Way Up High A Binary Tree

Way up high in the binary tree
Two binary bits smiled at me
I shook that tree as hard as I could
Down came the binary bits,
Mmmm–were they good! -based on a children’s song

Now it turns out that this binary tree is an AVL tree. I wonder how high this tree is! Why does it concern us ? The reason is that the height will give us the worst case running time of the binary search tree algorithm. An AVL tree maintains its height by making sure the difference in height between the left and right subtree is at most 1. If N_h is the number of nodes contained in the tree of height h, then N_h is equal to the number of nodes in the left subtree plus the number of nodes in the right subtree PLUS 1 (the root node). In the worst case, the two subtrees differ in height by at most 1, therefore

\displaystyle N_h = N_{h-1} + N_{h-2} + 1

with initial conditions N_0 = 0 and N_1 = 1.

By adding 1 to both sides of this recurrence relation we get

\displaystyle N_h + 1 = N_{h-1} + 1 + N_{h-2} + 1

If we let b_h = N_h + 1, we can rewrite the above recurrence relation as

\displaystyle b_h = b_{h-1} + b_{h-2}

The initial conditions are now

b_0 = N_0 + 1 = 0 + 1 = 1 and b_1 = N_1 + 1 = 1 + 1 = 2

Now this is interesting! This recurrence relation is very similar to the Fibonacci recurrence relation except that the initial conditions are different. From the previous post, we found that the general solution of this recurrence relation is

\displaystyle b_n = \alpha_1 \phi^n + \alpha_2 (1-\phi)^n

where \alpha_1 and \alpha_2 are constants yet to be determined. Let us solve this recurrence relation in the general case where b_0 = s and b_1=t. Computing the first 2 terms of the recurrence relation, we get two simultaneous equations in \alpha_1 and \alpha_2.

\displaystyle b_0 = s = \alpha_1 + \alpha_2
\displaystyle b_1 = t = \alpha_1 \phi + \alpha_2 (1-\phi)

Solving for \alpha_1 from the first equation, we get

\displaystyle \alpha_1 = s- \alpha_2

Plugging this into the second equation and solving for \alpha_2

\displaystyle t = (s-\alpha_2) \phi + \alpha_2 - \alpha_2\phi
\displaystyle t = s\phi + \alpha_2(1- 2\phi)
\displaystyle \alpha_2 = \frac{t-s\phi}{1-2\phi}

From which we solve for \alpha_1

\displaystyle \alpha_1 = s - \frac{t-s\phi}{1-2\phi}
\displaystyle = \frac{s(1-\phi) - t }{ 1-2\phi}

Substituting this to the recurrence relation of b_n, we have

\displaystyle b_n = \frac{s(1-\phi) -t }{1-2\phi} \phi^n + \frac{t - s\phi}{1-2\phi} (1-\phi)^n

Expanding this expression you’ll end up with a rather complex expression involving cross terms of \phi^n and (1-\phi)^n

\displaystyle b_n = \frac{s\phi^n ( 1- \phi) - t\phi^n + t(1-\phi)^n - s\phi(1-\phi)^n}{1-2\phi}

But that is where the complexity ends. Observe that

\displaystyle \phi(1-\phi) = \frac{1+\sqrt{5}}{2}\cdot \frac{1-\sqrt{5}}{2}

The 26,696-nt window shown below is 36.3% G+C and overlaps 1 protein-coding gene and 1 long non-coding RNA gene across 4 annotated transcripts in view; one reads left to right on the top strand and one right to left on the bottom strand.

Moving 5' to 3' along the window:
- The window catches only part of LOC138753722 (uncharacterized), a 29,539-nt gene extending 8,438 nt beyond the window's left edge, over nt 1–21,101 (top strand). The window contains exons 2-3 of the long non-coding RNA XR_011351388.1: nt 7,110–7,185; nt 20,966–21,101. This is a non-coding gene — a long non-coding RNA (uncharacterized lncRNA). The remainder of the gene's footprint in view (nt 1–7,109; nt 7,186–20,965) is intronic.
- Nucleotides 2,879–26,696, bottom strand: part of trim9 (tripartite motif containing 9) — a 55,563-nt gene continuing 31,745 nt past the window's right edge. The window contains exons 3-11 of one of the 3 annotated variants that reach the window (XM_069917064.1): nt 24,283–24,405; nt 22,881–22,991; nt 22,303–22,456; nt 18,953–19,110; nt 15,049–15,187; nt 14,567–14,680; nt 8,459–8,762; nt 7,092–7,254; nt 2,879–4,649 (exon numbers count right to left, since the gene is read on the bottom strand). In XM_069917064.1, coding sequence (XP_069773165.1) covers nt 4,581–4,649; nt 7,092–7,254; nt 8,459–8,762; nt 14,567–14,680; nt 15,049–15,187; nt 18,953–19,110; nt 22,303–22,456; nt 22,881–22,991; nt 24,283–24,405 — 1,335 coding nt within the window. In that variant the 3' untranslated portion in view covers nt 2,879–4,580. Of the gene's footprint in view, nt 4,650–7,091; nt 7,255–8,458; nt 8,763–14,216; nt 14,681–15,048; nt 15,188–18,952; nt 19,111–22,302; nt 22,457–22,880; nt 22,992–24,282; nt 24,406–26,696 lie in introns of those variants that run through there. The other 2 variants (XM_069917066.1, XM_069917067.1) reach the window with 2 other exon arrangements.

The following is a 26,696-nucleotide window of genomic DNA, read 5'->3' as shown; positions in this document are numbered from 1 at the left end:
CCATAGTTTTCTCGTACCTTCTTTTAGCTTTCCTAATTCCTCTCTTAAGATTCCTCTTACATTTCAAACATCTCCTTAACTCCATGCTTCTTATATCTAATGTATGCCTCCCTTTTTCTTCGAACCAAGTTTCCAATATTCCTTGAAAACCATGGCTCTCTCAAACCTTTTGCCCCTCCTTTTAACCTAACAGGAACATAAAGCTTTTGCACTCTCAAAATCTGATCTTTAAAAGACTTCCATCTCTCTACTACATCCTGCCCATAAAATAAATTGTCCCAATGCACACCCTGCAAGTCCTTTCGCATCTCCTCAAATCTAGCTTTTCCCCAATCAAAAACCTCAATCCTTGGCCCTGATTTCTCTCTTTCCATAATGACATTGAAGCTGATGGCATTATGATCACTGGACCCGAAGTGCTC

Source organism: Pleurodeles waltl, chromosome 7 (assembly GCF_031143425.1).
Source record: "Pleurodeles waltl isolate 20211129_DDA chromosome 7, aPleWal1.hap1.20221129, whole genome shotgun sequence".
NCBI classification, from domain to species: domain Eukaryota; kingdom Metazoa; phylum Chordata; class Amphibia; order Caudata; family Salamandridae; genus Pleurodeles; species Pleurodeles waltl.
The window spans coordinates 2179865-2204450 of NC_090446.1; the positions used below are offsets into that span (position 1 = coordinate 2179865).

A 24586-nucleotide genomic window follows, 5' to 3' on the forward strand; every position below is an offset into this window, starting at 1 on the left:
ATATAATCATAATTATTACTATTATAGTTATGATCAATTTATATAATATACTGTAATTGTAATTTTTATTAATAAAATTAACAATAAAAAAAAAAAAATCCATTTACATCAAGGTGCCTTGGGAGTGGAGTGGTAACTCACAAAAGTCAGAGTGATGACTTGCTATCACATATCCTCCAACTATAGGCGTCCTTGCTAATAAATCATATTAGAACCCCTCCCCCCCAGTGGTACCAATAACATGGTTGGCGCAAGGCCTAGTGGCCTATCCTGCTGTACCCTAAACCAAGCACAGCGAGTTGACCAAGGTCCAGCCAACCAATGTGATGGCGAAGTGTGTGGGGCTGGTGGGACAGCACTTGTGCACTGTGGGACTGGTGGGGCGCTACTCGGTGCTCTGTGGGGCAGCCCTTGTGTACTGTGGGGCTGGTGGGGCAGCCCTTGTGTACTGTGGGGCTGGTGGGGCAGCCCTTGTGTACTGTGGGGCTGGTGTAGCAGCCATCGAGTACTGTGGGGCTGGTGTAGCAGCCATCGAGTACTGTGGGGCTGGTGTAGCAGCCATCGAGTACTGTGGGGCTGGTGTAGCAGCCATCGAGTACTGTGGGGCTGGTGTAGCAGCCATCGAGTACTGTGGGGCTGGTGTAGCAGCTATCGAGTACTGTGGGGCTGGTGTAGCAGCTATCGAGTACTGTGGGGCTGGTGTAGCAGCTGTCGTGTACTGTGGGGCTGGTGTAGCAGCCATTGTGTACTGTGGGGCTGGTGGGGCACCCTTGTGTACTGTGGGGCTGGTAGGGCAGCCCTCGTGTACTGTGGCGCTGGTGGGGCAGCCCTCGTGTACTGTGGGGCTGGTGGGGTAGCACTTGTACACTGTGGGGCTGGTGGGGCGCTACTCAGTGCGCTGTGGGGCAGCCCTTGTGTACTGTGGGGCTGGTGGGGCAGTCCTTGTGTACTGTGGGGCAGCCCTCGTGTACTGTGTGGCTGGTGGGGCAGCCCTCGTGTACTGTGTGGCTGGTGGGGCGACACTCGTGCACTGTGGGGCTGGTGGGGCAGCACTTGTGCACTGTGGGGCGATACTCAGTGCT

\displaystyle = \frac{1-5}{4} = -1

Using this result, we can write

\phi^{n}(1-\phi) = \phi^{n-1}\phi (1-\phi) = -\phi^{n-1}
\phi (1-\phi)^n = \phi (1-\phi) (1-\phi)^{n-1} = - (1-\phi)^{n-1}

Furthermore, we also observe that

\displaystyle 1-2\phi = 1 - \frac{1+ \sqrt{5}}{2} = -\sqrt{5}

Using all these results we have

\displaystyle b_n = - s\phi^{n-1} - t\phi^n + t(1-\phi)^n + s(1-\phi)^{n-1}
\displaystyle = s \Big[ \frac{(\phi^{n-1} - (1-\phi)^{n-1}}{\sqrt{5}} +\Big]  t \Big[ \frac{(\phi^n - (1-\phi)^n}{\sqrt{5}}\Big]

Notice that the expressions in square brackets are just fibonacci expressions for n-1 and n, respectively. If we use them in the expression for b_n, we can express it in terms of the fibonacci numbers

\displaystyle  b_n = sf_{n-1} + tf_n

Returning to our computation for the height of the AVL tree, since b_0 = s = 1 and b_1 = t = 2, we finally have

\displaystyle b_n = f_{n-1} + 2f_n

We can further simplify this by

\displaystyle b_n = f_{n-1} + f_n + f_n
\displaystyle = \Big(f_{n-1} + f_n\Big) + f_n
\displaystyle = f_{n+1} + f_n
\displaystyle = f_{n+2}

Since b_n = N_h + 1,

\displaystyle N_h + 1 = f_{n+2}
\displaystyle N_h = f_{n+2} -1

The formula above expresses the number of nodes of the AVL tree in terms of the height h. In terms of the golden ratio, we can write the last expression as

\displaystyle N_h = \frac{\phi^{n+2} - (1-\phi)^{n+2}}{\sqrt{5}} - 1

Approximating the nth Fibonacci Number

We can further simplify the above expression by observing that the nth fibonacci number is approximately equal to \phi^n/\sqrt{5}. To see this, we compute the distance of f_n to \phi^n/\sqrt{5}:

\displaystyle |f_n - \frac{\phi^n}{\sqrt{5}}| = |\frac{\phi^n - (1-\phi)^n}{\sqrt{5}} - \frac{\phi^n}{\sqrt{5}} | = |\frac{(1-\phi)^n}{\sqrt{5}}| < \frac{1}{\sqrt{5}} < \frac{1}{2}

Using this approximation, we can write

\displaystyle N_h = \frac{\phi^{h+2}}{\sqrt{5}} -1

So if n is the number of nodes in an AVL tree, we can estimate the height using the above formula, that is

\displaystyle n \approx \frac{\phi^{h+2}}{\sqrt{5}} -1
\displaystyle n + 1 \approx \frac{\phi^{h+2}}{\sqrt{5}}
\displaystyle \sqrt{5}(n+1) \approx \phi^{h+2}
\displaystyle h \approx \log_{\phi} \Big( \sqrt{5} (n+1)\Big) -2

Using a change of base

\displaystyle n \approx \frac{\log_2 \Big( \sqrt{5}(n+1)\Big)}{\log_2 \phi} -2
\displaystyle \approx \frac{\log_2\Big( \sqrt{5}(n+1)\Big) - 2\log_2\phi}{\log_2 \phi}
\displaystyle \approx \frac{1}{\log_2 \phi} \cdot \log_2\Big(\frac{\sqrt{5}(n+1)}{\phi^2}\Big)

Again using the fibonacci number approximation, we have \sqrt{5}/\phi^2 \approx f_2 = 1. This simplifies our estimate to

\displaystyle h \approx 1.44\log_2(n+1)

where 1/\log_2 \phi = 1.44.

If we have an array of a million names, then the worst case running time of the binary search is

\displaystyle 1.44\log_2(1000000 + 1) = 28.70.

That's incredibly efficient!

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Published by

Bobby Corpus

Loves anything related to Mathematics, Physics, Computing and Economics.

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